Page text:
We've discussed the pedestrian resource Walk Score before, but there's a new company taking a different angle on rating the walkability of communities. While Walk Score rates addresses, Walkonomics rates streets. The UK-based company has only covered locations in England as well as US cities New York and San Francisco so far, but Walkonomics has the ambitious goal to rate every street in the world, according to criteria that go way beyond distance traveled. Using publically available data and user ratings to fill in the gaps, Walkonomics attempts to account for everything from hilliness and crime statistics to how much fun or relaxing it is to walk in any given area. Eight criteria are rated individually and tallied into a street's total score, so if some factors are more important than others to users, the score's breakdown is readily available.
Adam Davies, the company's founder, envisions Walkonomics will eventually offer customized directions based on each user's needs. Unfortunately, as Pando Daily reports, the company has a long way to go before this is possible. If they continue to rely heavily on publicly available data, opening in places like my small Connecticut city seems to be far off. However, if the company can continue to expand and gain more resources, they'd serve as another widely-available source that helps pedestrians, encourages walking, and emphasizes the importance of designing more pedestrian-friendly communities.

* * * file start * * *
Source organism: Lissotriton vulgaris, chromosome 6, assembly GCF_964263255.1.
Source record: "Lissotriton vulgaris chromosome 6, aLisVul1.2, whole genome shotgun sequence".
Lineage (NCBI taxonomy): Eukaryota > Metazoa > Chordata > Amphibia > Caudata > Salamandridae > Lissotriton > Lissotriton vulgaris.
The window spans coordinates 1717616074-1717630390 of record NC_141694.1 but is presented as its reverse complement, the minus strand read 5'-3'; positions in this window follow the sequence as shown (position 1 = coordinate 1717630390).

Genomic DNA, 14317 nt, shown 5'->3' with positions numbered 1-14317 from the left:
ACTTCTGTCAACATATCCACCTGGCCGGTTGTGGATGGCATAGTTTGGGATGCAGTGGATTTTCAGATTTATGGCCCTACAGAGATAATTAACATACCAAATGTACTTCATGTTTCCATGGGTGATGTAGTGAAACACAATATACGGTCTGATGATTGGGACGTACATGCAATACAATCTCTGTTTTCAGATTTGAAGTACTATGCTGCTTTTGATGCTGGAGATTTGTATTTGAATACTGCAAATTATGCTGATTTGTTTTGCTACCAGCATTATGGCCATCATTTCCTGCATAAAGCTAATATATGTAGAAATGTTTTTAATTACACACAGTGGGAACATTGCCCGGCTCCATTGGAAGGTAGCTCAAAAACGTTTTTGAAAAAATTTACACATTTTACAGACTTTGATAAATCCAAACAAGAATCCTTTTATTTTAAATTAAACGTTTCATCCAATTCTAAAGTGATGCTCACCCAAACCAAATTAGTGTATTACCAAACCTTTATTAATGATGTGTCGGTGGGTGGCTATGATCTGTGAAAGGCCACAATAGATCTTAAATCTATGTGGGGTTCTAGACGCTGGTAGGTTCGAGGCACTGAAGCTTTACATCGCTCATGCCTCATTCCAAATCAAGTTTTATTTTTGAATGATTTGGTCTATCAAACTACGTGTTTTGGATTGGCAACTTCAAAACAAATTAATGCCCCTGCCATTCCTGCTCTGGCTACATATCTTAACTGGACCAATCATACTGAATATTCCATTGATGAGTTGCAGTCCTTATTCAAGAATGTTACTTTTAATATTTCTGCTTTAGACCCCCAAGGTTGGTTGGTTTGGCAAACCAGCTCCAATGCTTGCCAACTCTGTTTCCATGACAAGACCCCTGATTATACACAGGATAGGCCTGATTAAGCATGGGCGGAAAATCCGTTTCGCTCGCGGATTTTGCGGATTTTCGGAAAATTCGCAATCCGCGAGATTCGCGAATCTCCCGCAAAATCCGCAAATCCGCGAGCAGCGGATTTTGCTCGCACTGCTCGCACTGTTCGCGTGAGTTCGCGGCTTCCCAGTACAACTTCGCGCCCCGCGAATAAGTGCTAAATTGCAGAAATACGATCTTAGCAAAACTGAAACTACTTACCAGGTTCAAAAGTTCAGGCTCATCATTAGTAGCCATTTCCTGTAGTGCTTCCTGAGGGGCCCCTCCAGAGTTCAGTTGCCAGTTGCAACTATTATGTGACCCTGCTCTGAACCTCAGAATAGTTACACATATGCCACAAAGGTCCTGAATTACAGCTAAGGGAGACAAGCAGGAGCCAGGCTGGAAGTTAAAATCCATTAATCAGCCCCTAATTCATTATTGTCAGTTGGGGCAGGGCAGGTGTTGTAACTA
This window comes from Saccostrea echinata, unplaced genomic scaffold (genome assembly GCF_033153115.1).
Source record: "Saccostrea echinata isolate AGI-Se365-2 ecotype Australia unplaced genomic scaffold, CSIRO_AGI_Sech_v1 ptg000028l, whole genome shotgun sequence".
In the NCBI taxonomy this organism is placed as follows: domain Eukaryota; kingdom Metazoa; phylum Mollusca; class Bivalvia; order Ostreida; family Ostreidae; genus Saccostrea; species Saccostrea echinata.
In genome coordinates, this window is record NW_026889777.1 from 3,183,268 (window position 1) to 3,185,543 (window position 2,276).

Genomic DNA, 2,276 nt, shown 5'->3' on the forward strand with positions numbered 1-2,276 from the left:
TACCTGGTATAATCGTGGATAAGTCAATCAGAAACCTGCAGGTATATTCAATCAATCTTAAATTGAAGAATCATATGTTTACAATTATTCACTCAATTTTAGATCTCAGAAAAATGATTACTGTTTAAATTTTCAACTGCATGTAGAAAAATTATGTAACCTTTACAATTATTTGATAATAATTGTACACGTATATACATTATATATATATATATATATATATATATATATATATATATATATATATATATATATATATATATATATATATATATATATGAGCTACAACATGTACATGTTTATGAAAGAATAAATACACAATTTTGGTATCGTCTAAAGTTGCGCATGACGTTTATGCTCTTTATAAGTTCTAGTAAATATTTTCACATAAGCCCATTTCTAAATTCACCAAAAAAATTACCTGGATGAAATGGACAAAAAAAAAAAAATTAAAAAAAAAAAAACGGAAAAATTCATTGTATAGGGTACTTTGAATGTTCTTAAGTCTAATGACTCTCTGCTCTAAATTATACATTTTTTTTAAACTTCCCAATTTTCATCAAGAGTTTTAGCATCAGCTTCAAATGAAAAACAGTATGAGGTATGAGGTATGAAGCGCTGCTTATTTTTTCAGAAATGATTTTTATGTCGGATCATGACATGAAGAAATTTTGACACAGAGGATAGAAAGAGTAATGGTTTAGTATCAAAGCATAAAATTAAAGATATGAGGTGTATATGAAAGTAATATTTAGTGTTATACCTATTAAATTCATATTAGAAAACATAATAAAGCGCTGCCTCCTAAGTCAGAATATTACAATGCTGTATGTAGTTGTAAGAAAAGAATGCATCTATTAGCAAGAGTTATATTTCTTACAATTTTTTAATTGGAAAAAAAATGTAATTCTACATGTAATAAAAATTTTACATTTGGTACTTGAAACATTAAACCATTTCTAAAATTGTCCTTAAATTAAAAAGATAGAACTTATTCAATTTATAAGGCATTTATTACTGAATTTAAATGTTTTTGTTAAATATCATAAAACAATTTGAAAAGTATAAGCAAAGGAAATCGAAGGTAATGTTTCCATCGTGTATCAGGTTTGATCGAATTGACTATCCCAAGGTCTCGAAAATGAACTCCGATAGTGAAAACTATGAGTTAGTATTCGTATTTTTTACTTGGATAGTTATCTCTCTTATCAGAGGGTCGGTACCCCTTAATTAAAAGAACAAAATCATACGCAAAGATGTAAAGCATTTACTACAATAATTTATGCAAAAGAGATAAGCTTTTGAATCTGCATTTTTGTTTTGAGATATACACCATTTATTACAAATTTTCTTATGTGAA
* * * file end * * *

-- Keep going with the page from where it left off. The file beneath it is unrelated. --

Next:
That last one's a stretch, to be sure--of course no app alone can engender or even promote changes in urban design. However, the more pedestrians literally take to the (safe to walk) streets, perhaps the more communities will increase their walkability and make structural changes to accommodate. Any technology that can empower pedestrians seems (pardon the obvious pun) a step in the right direction.
If you happen to live in New York City, San Francisco, England, or plan on walking through these places anytime soon and have a smartphone, you may find some use in their iPhone or Android app. According to their website, they've rated over 600,000 streets in these locations.
image: screen capture via Walkonomics website